Remove dough from refrigerator, cover lightly with a towel, and let rise for 60 to 90 minutes.

Preheat oven to 375F, and butter bottom and sides of two 6- or 7-inch round baking pans with 1 Tbsp. softened butter per pan.

Sprinkle counter with flour, and roll out dough into a rectangle until 1/4-inch thick. Spread 4 Tbsp. softened butter over entire surface of dough. Sprinkle sugar and salt evenly over the butter, and then sprinkle cinnamon generously over the sugar.

For mini rolls, tightly roll the long end of the rectangular dough over itself, and pinch end of dough against body of dough to seal, using a little warm water on your fingertips to seal the edges as needed. (If you prefer larger rolls, roll the short end over itself, and seal in the same fashion.)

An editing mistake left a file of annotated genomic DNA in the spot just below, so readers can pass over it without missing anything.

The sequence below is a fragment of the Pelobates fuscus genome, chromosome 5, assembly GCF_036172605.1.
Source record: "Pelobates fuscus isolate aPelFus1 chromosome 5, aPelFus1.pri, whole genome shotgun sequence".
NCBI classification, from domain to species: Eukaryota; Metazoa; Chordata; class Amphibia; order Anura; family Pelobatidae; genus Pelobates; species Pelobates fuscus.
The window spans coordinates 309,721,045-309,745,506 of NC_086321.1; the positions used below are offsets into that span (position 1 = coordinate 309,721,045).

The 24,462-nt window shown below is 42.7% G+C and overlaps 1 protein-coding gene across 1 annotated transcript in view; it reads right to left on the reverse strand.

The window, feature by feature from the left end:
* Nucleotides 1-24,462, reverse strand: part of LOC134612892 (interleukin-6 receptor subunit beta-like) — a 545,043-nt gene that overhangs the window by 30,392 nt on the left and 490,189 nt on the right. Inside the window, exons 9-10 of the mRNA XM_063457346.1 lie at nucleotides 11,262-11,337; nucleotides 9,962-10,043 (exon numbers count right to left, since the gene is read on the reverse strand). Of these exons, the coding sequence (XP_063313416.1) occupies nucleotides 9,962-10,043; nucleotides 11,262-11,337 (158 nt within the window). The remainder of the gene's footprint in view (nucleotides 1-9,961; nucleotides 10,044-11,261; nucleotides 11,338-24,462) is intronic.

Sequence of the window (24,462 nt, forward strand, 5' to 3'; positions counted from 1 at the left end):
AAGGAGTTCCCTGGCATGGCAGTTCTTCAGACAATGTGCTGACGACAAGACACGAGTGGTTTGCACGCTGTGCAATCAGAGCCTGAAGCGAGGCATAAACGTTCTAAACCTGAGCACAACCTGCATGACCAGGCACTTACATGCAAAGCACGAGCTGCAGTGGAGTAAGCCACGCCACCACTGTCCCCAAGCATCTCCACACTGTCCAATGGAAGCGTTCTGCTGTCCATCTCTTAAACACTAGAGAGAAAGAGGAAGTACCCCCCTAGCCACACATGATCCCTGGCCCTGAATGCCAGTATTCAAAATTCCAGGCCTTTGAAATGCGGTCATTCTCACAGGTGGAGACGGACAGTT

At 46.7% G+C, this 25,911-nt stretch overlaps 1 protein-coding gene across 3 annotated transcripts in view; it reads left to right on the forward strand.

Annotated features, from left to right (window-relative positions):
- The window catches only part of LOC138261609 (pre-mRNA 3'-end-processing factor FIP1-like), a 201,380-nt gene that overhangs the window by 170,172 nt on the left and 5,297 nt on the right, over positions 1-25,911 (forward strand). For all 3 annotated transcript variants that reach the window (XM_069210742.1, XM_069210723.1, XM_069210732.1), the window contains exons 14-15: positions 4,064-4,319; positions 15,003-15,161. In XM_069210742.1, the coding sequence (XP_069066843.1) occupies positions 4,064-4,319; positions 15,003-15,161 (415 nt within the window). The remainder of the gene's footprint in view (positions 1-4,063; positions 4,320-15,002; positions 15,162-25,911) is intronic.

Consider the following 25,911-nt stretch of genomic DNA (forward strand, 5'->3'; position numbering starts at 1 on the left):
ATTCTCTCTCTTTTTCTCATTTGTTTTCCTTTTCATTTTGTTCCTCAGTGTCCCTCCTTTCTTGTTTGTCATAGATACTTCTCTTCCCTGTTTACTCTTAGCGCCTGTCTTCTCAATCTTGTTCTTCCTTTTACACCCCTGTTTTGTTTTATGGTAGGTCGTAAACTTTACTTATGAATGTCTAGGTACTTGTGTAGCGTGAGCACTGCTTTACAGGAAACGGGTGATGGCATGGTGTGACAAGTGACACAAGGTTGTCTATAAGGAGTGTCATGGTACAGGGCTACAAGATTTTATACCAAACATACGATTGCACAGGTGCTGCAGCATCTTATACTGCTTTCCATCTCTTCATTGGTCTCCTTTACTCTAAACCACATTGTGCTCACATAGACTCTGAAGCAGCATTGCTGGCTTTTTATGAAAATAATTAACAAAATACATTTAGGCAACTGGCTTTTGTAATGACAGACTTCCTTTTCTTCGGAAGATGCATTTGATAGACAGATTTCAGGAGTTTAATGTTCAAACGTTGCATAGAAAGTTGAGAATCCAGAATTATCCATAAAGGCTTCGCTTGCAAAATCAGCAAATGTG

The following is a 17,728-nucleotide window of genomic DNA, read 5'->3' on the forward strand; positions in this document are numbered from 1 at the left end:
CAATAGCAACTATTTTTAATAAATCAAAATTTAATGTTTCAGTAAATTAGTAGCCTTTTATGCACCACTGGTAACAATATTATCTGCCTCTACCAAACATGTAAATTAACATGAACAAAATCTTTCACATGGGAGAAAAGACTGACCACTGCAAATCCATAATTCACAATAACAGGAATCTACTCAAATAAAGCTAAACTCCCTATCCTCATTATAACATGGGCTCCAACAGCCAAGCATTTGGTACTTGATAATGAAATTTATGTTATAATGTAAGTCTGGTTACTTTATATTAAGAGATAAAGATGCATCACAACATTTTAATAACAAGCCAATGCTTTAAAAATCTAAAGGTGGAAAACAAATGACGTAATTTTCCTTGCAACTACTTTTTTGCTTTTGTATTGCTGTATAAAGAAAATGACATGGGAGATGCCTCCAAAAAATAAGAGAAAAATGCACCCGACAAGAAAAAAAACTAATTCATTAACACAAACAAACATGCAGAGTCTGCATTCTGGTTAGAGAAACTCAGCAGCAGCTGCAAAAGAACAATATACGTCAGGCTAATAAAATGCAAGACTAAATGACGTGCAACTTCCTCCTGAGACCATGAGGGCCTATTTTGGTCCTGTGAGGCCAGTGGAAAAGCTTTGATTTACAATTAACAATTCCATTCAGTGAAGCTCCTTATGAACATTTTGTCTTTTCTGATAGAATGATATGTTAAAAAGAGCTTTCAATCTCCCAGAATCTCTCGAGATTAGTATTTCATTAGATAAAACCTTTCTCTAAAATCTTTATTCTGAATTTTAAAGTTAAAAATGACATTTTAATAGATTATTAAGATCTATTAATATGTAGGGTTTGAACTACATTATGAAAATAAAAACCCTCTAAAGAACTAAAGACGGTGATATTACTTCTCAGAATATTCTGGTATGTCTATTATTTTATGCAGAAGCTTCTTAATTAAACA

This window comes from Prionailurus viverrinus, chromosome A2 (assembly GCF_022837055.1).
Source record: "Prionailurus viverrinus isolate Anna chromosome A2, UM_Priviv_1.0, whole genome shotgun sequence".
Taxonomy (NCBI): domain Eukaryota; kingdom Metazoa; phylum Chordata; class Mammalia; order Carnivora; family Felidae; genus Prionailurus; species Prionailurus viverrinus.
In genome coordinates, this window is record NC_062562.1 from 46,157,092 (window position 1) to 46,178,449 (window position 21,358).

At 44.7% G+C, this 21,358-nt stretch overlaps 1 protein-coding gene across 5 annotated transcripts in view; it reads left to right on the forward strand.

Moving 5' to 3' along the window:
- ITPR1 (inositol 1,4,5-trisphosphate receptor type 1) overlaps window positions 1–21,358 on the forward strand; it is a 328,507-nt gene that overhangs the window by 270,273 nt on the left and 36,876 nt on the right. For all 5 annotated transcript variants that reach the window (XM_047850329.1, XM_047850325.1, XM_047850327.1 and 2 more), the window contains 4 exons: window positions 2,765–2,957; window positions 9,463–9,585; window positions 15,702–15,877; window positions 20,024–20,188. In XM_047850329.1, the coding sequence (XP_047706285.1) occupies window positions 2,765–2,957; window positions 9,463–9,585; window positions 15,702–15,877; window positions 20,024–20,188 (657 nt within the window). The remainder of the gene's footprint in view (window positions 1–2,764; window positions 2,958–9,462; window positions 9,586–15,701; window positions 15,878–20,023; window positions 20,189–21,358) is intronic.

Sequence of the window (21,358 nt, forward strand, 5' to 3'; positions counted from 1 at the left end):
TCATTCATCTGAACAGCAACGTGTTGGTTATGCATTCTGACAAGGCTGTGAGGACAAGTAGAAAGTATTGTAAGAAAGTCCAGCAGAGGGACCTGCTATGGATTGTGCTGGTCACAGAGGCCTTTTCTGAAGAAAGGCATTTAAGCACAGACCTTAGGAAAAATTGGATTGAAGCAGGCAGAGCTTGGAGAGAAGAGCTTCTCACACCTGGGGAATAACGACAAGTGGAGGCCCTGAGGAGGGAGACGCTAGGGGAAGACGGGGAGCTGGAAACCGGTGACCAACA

Using a pastry cutter or very sharp knife, slice cinnamon log into 1-inch thick rolls. Do ahead: cinnamon rolls can wrapped tightly in plastic wrap and frozen at this point; defrost in refrigerator one day prior to baking.

Place rolls in buttered round baking pans, leaving a little space between each roll to give it room to rise. Top each cinnamon roll with a small bit of softened butter, evenly distributing the remaining 2 Tbsp. softened butter between the rolls.

Bake for 12 to 15 minutes, until top of rolls is only slightly golden. Remove from oven, and top warm rolls with Vanilla-Espresso Cream Cheese Glaze (recipe below). Serve immediately.

Vanilla-Espresso Cream Cheese Glaze

4 oz. cream cheese or neufchatel cheese (lower in fat and calories, but works equally well in frosting), softened
1/3 c. powdered sugar
1/4 tsp. salt
1/2 tsp. vanilla extract
1/4 tsp. finely ground espresso or coffee beans